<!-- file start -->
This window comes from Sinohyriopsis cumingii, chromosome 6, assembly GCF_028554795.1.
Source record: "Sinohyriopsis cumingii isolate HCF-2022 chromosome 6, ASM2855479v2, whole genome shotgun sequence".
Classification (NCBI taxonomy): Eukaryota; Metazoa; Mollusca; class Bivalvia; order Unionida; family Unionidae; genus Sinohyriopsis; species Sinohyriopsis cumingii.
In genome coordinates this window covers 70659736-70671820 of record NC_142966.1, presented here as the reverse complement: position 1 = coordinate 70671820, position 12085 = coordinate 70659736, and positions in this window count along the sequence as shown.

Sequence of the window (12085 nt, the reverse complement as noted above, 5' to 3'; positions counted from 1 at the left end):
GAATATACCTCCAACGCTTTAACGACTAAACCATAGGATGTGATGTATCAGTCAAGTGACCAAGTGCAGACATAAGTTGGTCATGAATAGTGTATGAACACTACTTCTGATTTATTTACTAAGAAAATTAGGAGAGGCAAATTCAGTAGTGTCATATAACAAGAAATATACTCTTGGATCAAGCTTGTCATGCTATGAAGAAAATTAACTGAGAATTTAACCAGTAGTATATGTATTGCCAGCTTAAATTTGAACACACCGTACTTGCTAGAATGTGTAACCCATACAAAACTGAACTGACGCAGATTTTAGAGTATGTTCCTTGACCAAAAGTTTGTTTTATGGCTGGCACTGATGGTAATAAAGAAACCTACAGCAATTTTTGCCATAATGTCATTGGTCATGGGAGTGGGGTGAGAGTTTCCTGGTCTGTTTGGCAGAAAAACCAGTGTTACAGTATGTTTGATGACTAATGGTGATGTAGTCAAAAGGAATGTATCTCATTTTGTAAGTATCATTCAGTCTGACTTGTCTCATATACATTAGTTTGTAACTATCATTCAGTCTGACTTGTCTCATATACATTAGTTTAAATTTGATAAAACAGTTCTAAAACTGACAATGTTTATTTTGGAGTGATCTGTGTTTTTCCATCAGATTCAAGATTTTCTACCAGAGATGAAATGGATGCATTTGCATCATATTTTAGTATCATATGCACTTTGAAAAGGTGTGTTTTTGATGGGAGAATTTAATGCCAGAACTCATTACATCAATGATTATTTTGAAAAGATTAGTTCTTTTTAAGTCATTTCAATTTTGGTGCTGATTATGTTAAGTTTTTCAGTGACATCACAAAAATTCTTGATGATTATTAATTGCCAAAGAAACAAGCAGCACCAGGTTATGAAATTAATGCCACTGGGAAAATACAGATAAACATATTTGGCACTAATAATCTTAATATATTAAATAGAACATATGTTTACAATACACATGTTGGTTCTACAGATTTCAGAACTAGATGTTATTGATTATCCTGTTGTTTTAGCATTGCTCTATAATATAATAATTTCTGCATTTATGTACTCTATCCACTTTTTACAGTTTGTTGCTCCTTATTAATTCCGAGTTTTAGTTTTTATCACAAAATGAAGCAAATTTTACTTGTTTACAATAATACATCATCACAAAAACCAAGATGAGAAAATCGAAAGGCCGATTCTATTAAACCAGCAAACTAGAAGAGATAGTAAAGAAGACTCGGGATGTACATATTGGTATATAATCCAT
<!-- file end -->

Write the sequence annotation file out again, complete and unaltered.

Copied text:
This window comes from Sinohyriopsis cumingii, chromosome 6, assembly GCF_028554795.1.
Source record: "Sinohyriopsis cumingii isolate HCF-2022 chromosome 6, ASM2855479v2, whole genome shotgun sequence".
Classification (NCBI taxonomy): Eukaryota; Metazoa; Mollusca; class Bivalvia; order Unionida; family Unionidae; genus Sinohyriopsis; species Sinohyriopsis cumingii.
In genome coordinates this window covers 70659736-70671820 of record NC_142966.1, presented here as the reverse complement: position 1 = coordinate 70671820, position 12085 = coordinate 70659736, and positions in this window count along the sequence as shown.

Sequence of the window (12085 nt, the reverse complement as noted above, 5' to 3'; positions counted from 1 at the left end):
GAATATACCTCCAACGCTTTAACGACTAAACCATAGGATGTGATGTATCAGTCAAGTGACCAAGTGCAGACATAAGTTGGTCATGAATAGTGTATGAACACTACTTCTGATTTATTTACTAAGAAAATTAGGAGAGGCAAATTCAGTAGTGTCATATAACAAGAAATATACTCTTGGATCAAGCTTGTCATGCTATGAAGAAAATTAACTGAGAATTTAACCAGTAGTATATGTATTGCCAGCTTAAATTTGAACACACCGTACTTGCTAGAATGTGTAACCCATACAAAACTGAACTGACGCAGATTTTAGAGTATGTTCCTTGACCAAAAGTTTGTTTTATGGCTGGCACTGATGGTAATAAAGAAACCTACAGCAATTTTTGCCATAATGTCATTGGTCATGGGAGTGGGGTGAGAGTTTCCTGGTCTGTTTGGCAGAAAAACCAGTGTTACAGTATGTTTGATGACTAATGGTGATGTAGTCAAAAGGAATGTATCTCATTTTGTAAGTATCATTCAGTCTGACTTGTCTCATATACATTAGTTTGTAACTATCATTCAGTCTGACTTGTCTCATATACATTAGTTTAAATTTGATAAAACAGTTCTAAAACTGACAATGTTTATTTTGGAGTGATCTGTGTTTTTCCATCAGATTCAAGATTTTCTACCAGAGATGAAATGGATGCATTTGCATCATATTTTAGTATCATATGCACTTTGAAAAGGTGTGTTTTTGATGGGAGAATTTAATGCCAGAACTCATTACATCAATGATTATTTTGAAAAGATTAGTTCTTTTTAAGTCATTTCAATTTTGGTGCTGATTATGTTAAGTTTTTCAGTGACATCACAAAAATTCTTGATGATTATTAATTGCCAAAGAAACAAGCAGCACCAGGTTATGAAATTAATGCCACTGGGAAAATACAGATAAACATATTTGGCACTAATAATCTTAATATATTAAATAGAACATATGTTTACAATACACATGTTGGTTCTACAGATTTCAGAACTAGATGTTATTGATTATCCTGTTGTTTTAGCATTGCTCTATAATATAATAATTTCTGCATTTATGTACTCTATCCACTTTTTACAGTTTGTTGCTCCTTATTAATTCCGAGTTTTAGTTTTTATCACAAAATGAAGCAAATTTTACTTGTTTACAATAATACATCATCACAAAAACCAAGATGAGAAAATCGAAAGGCCGATTCTATTAAACCAGCAAACTAGAAGAGATAGTAAAGAAGACTCGGGATGTACATATTGGTATATAATCCAT